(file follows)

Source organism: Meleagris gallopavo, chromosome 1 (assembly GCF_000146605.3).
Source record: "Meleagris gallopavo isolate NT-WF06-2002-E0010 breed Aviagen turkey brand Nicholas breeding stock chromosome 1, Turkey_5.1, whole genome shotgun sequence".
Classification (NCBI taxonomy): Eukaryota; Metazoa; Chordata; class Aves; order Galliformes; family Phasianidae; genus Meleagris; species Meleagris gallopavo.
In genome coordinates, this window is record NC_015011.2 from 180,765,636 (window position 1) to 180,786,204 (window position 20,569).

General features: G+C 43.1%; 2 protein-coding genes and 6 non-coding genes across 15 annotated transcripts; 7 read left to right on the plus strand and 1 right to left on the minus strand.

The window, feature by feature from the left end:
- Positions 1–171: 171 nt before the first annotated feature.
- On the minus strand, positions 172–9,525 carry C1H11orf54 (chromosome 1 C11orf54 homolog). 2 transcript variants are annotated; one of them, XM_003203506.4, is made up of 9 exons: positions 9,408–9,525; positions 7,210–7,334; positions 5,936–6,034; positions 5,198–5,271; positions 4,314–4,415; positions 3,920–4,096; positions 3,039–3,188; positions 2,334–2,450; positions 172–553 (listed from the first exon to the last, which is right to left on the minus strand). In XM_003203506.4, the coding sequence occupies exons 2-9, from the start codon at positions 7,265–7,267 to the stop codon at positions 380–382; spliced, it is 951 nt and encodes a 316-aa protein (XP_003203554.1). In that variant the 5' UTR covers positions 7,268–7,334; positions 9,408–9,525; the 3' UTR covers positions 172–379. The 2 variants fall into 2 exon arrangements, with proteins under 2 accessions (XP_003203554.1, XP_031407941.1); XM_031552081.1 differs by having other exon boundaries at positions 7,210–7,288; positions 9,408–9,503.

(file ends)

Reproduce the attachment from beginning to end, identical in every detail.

Source organism: Meleagris gallopavo, chromosome 1 (assembly GCF_000146605.3).
Source record: "Meleagris gallopavo isolate NT-WF06-2002-E0010 breed Aviagen turkey brand Nicholas breeding stock chromosome 1, Turkey_5.1, whole genome shotgun sequence".
Classification (NCBI taxonomy): Eukaryota; Metazoa; Chordata; class Aves; order Galliformes; family Phasianidae; genus Meleagris; species Meleagris gallopavo.
In genome coordinates, this window is record NC_015011.2 from 180,765,636 (window position 1) to 180,786,204 (window position 20,569).

General features: G+C 43.1%; 2 protein-coding genes and 6 non-coding genes across 15 annotated transcripts; 7 read left to right on the plus strand and 1 right to left on the minus strand.

The window, feature by feature from the left end:
- Positions 1–171: 171 nt before the first annotated feature.
- On the minus strand, positions 172–9,525 carry C1H11orf54 (chromosome 1 C11orf54 homolog). 2 transcript variants are annotated; one of them, XM_003203506.4, is made up of 9 exons: positions 9,408–9,525; positions 7,210–7,334; positions 5,936–6,034; positions 5,198–5,271; positions 4,314–4,415; positions 3,920–4,096; positions 3,039–3,188; positions 2,334–2,450; positions 172–553 (listed from the first exon to the last, which is right to left on the minus strand). In XM_003203506.4, the coding sequence occupies exons 2-9, from the start codon at positions 7,265–7,267 to the stop codon at positions 380–382; spliced, it is 951 nt and encodes a 316-aa protein (XP_003203554.1). In that variant the 5' UTR covers positions 7,268–7,334; positions 9,408–9,525; the 3' UTR covers positions 172–379. The 2 variants fall into 2 exon arrangements, with proteins under 2 accessions (XP_003203554.1, XP_031407941.1); XM_031552081.1 differs by having other exon boundaries at positions 7,210–7,288; positions 9,408–9,503.